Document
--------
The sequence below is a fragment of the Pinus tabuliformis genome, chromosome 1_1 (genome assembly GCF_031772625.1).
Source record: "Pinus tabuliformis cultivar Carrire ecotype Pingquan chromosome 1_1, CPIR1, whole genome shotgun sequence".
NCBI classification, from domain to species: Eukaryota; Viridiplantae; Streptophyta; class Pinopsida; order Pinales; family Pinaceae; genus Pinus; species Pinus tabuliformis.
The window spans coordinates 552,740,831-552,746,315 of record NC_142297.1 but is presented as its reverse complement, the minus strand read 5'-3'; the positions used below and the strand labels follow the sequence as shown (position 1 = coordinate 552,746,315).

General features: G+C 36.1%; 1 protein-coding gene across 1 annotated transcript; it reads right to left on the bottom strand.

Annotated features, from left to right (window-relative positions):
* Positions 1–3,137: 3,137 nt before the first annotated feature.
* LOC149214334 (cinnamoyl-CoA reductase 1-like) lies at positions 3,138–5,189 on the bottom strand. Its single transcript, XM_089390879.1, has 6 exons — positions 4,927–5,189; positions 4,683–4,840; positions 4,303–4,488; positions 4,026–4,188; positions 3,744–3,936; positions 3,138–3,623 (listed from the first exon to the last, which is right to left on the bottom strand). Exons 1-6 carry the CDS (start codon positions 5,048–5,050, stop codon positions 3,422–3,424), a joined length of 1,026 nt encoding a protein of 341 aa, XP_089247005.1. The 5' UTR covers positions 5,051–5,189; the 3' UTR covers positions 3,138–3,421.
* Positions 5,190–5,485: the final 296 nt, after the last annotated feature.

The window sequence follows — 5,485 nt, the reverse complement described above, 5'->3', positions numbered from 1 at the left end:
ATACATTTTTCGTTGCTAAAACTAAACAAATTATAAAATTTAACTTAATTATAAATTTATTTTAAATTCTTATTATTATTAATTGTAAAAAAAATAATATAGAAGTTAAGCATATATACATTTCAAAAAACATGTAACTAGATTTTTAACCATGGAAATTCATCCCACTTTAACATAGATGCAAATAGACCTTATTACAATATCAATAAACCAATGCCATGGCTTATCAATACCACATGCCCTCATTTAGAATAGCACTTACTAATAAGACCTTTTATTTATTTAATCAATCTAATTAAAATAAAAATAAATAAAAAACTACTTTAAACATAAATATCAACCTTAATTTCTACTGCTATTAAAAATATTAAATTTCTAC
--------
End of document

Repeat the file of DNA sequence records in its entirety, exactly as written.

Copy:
The sequence below is a fragment of the Pinus tabuliformis genome, chromosome 1_1 (genome assembly GCF_031772625.1).
Source record: "Pinus tabuliformis cultivar Carrire ecotype Pingquan chromosome 1_1, CPIR1, whole genome shotgun sequence".
NCBI classification, from domain to species: Eukaryota; Viridiplantae; Streptophyta; class Pinopsida; order Pinales; family Pinaceae; genus Pinus; species Pinus tabuliformis.
The window spans coordinates 552,740,831-552,746,315 of record NC_142297.1 but is presented as its reverse complement, the minus strand read 5'-3'; the positions used below and the strand labels follow the sequence as shown (position 1 = coordinate 552,746,315).

General features: G+C 36.1%; 1 protein-coding gene across 1 annotated transcript; it reads right to left on the bottom strand.

Annotated features, from left to right (window-relative positions):
* Positions 1–3,137: 3,137 nt before the first annotated feature.
* LOC149214334 (cinnamoyl-CoA reductase 1-like) lies at positions 3,138–5,189 on the bottom strand. Its single transcript, XM_089390879.1, has 6 exons — positions 4,927–5,189; positions 4,683–4,840; positions 4,303–4,488; positions 4,026–4,188; positions 3,744–3,936; positions 3,138–3,623 (listed from the first exon to the last, which is right to left on the bottom strand). Exons 1-6 carry the CDS (start codon positions 5,048–5,050, stop codon positions 3,422–3,424), a joined length of 1,026 nt encoding a protein of 341 aa, XP_089247005.1. The 5' UTR covers positions 5,051–5,189; the 3' UTR covers positions 3,138–3,421.
* Positions 5,190–5,485: the final 296 nt, after the last annotated feature.

The window sequence follows — 5,485 nt, the reverse complement described above, 5'->3', positions numbered from 1 at the left end:
ATACATTTTTCGTTGCTAAAACTAAACAAATTATAAAATTTAACTTAATTATAAATTTATTTTAAATTCTTATTATTATTAATTGTAAAAAAAATAATATAGAAGTTAAGCATATATACATTTCAAAAAACATGTAACTAGATTTTTAACCATGGAAATTCATCCCACTTTAACATAGATGCAAATAGACCTTATTACAATATCAATAAACCAATGCCATGGCTTATCAATACCACATGCCCTCATTTAGAATAGCACTTACTAATAAGACCTTTTATTTATTTAATCAATCTAATTAAAATAAAAATAAATAAAAAACTACTTTAAACATAAATATCAACCTTAATTTCTACTGCTATTAAAAATATTAAATTTCTAC